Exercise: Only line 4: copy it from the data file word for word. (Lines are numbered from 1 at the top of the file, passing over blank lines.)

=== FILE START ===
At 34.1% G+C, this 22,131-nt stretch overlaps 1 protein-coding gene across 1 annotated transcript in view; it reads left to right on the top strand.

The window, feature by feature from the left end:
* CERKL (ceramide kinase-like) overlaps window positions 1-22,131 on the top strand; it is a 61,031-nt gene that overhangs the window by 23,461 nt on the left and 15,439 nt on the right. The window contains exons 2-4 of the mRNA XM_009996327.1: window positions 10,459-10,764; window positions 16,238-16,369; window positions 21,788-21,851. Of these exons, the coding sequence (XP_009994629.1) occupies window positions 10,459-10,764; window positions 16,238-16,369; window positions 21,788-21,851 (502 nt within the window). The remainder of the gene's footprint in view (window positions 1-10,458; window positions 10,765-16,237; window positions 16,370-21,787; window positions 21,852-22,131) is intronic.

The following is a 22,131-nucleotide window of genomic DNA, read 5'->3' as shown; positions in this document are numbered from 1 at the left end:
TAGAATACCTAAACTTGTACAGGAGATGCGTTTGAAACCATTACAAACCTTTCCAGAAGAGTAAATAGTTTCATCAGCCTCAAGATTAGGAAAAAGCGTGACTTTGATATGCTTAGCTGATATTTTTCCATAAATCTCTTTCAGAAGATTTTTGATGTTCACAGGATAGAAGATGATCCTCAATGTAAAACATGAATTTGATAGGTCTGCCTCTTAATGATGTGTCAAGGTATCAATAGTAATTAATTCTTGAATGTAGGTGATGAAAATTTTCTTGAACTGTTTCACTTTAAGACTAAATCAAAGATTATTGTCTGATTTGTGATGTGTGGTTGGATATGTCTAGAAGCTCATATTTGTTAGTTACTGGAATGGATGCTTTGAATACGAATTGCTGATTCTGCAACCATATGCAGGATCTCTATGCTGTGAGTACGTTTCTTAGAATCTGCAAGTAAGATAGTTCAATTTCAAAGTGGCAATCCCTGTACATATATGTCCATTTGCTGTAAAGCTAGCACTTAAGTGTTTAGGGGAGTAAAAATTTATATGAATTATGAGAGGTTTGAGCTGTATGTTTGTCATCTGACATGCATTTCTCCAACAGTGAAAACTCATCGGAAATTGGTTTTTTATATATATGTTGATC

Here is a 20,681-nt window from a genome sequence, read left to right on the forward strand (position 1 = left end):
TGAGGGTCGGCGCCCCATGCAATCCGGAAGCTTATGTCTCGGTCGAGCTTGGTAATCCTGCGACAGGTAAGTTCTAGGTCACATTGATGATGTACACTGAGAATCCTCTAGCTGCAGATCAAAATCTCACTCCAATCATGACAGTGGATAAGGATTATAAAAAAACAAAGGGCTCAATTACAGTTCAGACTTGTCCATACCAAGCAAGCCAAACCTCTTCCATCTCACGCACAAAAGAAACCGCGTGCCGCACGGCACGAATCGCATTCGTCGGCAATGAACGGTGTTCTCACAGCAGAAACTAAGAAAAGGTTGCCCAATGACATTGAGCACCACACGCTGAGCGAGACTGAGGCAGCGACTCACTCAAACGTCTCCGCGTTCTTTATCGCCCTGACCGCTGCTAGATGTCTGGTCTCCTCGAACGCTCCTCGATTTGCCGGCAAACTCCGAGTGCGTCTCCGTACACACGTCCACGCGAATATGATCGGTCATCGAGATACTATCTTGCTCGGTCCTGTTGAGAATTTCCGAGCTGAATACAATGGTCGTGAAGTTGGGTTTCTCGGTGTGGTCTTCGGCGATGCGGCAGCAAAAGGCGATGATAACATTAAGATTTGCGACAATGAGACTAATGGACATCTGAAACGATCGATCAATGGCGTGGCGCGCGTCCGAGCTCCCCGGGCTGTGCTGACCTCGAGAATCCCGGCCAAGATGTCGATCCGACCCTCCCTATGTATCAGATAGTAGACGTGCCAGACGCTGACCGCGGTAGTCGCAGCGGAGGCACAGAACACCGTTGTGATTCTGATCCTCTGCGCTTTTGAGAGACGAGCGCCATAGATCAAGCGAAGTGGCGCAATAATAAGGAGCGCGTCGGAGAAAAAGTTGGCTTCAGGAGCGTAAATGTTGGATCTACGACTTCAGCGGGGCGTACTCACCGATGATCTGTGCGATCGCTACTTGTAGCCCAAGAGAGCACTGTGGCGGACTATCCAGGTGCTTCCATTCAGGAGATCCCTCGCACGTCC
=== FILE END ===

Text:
The following is a 22,131-nucleotide window of genomic DNA, read 5'->3' as shown; positions in this document are numbered from 1 at the left end: